Recently, the GFTC (Global Food Traceability Centre), released a new report detailing comprehensive reviews in Food Science and Food Safety, which compared and evaluated different countries for their traceability regulations.
Twenty-one OECD (Organisation for Economic Co-operation and Development) countries were scrutinized, with only The European Union - including members of the European free trade association, emerging as ‘Superior’ in their food traceability practices.
Australia, alongside other countries such as the United States, Canada, New Zealand, Brazil, and Japan, were awarded the rating of ‘Average’.
The Issue of Food Traceability
The authors of the GFTC report suggested that although there are many benefits which come from trading food items on a global basis, there are also various complications. A serious issue in food trading arises in internationally tracing food products in the event of a food-borne animal or plant disease, illness, or product recall.
As a response to this, the authors of the report evaluated and assessed each country based on the responses generated by a serious of questions that had been created to assess the programs and policies of traceability.
The questions were designed to discover whether traceability regulations existed on a mandatory level within nations, including imported products, and the documentation required for imports. They also assessed whether there was an electronic database for tracing and whether this database was easily accessible.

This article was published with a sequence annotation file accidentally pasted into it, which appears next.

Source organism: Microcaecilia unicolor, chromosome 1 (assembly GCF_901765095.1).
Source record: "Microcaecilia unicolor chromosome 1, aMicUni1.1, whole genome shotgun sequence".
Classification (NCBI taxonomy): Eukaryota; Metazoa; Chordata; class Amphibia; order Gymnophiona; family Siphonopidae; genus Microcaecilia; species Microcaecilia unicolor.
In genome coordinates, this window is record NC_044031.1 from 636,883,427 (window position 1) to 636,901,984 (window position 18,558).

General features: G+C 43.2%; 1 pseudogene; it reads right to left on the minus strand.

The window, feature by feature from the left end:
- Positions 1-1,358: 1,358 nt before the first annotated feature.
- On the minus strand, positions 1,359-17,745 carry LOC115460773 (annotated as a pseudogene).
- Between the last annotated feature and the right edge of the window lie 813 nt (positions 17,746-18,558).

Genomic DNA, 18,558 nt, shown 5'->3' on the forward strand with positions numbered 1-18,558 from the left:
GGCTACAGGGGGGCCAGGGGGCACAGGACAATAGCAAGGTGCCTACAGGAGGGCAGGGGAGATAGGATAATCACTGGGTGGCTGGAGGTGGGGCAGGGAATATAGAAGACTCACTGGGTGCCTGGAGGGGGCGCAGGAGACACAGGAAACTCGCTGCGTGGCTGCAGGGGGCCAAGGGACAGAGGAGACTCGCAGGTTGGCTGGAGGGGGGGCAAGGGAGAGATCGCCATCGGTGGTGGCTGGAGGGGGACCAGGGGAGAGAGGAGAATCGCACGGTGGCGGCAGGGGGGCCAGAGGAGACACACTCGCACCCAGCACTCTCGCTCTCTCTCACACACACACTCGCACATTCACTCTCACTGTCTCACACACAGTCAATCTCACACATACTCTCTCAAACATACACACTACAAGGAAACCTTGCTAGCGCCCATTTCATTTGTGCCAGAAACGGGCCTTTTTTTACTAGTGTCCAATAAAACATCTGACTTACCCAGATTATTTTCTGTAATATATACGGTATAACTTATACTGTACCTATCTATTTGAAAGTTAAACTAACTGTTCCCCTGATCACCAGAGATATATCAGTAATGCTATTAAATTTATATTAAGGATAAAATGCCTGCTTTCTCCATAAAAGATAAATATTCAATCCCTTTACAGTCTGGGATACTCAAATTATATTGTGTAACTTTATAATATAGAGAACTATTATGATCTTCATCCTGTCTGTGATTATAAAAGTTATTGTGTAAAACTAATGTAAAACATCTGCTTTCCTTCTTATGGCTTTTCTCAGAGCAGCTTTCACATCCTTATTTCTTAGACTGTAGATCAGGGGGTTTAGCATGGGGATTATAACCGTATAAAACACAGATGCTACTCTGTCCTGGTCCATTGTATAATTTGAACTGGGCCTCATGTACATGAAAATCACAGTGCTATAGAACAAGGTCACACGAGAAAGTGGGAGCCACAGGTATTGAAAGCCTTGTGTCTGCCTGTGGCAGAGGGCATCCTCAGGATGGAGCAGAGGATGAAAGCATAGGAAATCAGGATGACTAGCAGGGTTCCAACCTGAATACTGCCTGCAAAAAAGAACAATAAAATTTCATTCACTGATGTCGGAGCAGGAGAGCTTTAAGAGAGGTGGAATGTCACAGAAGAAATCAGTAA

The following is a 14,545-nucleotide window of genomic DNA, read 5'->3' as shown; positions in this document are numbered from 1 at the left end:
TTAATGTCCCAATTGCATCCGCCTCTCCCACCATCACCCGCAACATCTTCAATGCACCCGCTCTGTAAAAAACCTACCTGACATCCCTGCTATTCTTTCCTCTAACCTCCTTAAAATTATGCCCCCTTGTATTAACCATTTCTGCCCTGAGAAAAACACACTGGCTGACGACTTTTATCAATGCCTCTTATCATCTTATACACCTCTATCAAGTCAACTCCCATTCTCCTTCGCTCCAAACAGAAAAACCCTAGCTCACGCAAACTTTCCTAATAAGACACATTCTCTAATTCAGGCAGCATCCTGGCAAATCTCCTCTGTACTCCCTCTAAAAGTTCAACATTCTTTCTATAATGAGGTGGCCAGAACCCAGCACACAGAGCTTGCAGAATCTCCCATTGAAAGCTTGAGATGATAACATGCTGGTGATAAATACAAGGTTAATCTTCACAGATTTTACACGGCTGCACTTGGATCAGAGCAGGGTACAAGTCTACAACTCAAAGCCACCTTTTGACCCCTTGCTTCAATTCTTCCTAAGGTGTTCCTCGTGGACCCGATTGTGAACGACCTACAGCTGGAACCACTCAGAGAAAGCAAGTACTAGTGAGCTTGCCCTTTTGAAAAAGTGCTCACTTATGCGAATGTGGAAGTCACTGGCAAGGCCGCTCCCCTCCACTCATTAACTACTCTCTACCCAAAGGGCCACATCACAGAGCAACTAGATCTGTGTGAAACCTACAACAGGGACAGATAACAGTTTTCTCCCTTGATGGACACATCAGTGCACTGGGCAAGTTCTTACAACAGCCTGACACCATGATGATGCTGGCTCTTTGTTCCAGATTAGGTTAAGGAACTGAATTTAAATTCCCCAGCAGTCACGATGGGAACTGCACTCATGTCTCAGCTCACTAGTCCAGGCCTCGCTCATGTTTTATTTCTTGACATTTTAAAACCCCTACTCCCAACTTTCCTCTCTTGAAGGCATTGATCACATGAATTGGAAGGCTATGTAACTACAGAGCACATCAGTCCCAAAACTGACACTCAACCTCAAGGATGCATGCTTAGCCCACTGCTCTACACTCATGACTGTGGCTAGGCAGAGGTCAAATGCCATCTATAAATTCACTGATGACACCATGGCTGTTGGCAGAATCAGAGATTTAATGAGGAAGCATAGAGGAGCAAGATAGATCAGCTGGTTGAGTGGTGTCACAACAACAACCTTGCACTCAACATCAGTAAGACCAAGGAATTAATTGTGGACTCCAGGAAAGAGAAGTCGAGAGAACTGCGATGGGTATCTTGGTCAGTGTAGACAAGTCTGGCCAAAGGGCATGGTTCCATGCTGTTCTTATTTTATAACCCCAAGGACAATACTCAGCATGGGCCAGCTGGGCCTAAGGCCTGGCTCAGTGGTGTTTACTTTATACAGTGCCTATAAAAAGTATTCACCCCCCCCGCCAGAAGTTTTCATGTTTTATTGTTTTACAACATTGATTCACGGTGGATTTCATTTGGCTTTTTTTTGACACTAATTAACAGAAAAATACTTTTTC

Today, following foods through a global chain of supply can make traceability more complex and inefficient in the unfortunate event that a crisis does arise. This is why experts suggest that a global harmonisation in regards to traceability regulations and requirements is needed. Industries must minimise the potential for delays and misunderstandings for better results.
The Australian Rating
Australia, alongside New Zealand and Brazil, received the overall rating of ‘Average’. Although Australia has a strong traceability system in regards to the trade of livestock, the tracing system in place for other imported foods and domestic products is currently under-developed.
The authors of the report suggest that Australia needs to develop a more advanced set of requirements for their traceability scheme, as at this point, the requirements for tracing the development of foods from farm to plate are non-existent.
The GFTC, a non-profit organisation, hopes to bring together key stakeholders throughout the world in order to collaborate on the improvement of food traceability procedures, to enhance food safety across the globe.